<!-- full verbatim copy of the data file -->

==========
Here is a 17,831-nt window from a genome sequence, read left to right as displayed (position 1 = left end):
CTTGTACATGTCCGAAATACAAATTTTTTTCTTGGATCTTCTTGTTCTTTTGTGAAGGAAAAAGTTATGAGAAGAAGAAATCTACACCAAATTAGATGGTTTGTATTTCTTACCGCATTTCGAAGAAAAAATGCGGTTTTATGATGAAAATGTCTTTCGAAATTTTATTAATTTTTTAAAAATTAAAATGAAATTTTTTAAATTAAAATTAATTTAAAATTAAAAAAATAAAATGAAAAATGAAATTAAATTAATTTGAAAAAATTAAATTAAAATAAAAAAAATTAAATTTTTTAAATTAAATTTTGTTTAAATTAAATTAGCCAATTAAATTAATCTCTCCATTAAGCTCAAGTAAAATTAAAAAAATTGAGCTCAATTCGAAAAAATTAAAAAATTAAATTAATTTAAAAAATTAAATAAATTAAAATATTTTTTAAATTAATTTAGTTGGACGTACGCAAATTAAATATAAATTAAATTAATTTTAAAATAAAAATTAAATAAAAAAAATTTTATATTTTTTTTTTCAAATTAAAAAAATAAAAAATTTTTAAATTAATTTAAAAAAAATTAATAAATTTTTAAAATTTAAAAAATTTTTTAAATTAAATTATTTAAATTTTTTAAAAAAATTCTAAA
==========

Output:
Here is a 17,831-nt window from a genome sequence, read left to right as displayed (position 1 = left end):
CTTGTACATGTCCGAAATACAAATTTTTTTCTTGGATCTTCTTGTTCTTTTGTGAAGGAAAAAGTTATGAGAAGAAGAAATCTACACCAAATTAGATGGTTTGTATTTCTTACCGCATTTCGAAGAAAAAATGCGGTTTTATGATGAAAATGTCTTTCGAAATTTTATTAATTTTTTAAAAATTAAAATGAAATTTTTTAAATTAAAATTAATTTAAAATTAAAAAAATAAAATGAAAAATGAAATTAAATTAATTTGAAAAAATTAAATTAAAATAAAAAAAATTAAATTTTTTAAATTAAATTTTGTTTAAATTAAATTAGCCAATTAAATTAATCTCTCCATTAAGCTCAAGTAAAATTAAAAAAATTGAGCTCAATTCGAAAAAATTAAAAAATTAAATTAATTTAAAAAATTAAATAAATTAAAATATTTTTTAAATTAATTTAGTTGGACGTACGCAAATTAAATATAAATTAAATTAATTTTAAAATAAAAATTAAATAAAAAAAATTTTATATTTTTTTTTTCAAATTAAAAAAATAAAAAATTTTTAAATTAATTTAAAAAAAATTAATAAATTTTTAAAATTTAAAAAATTTTTTAAATTAAATTATTTAAATTTTTTAAAAAAATTCTAAA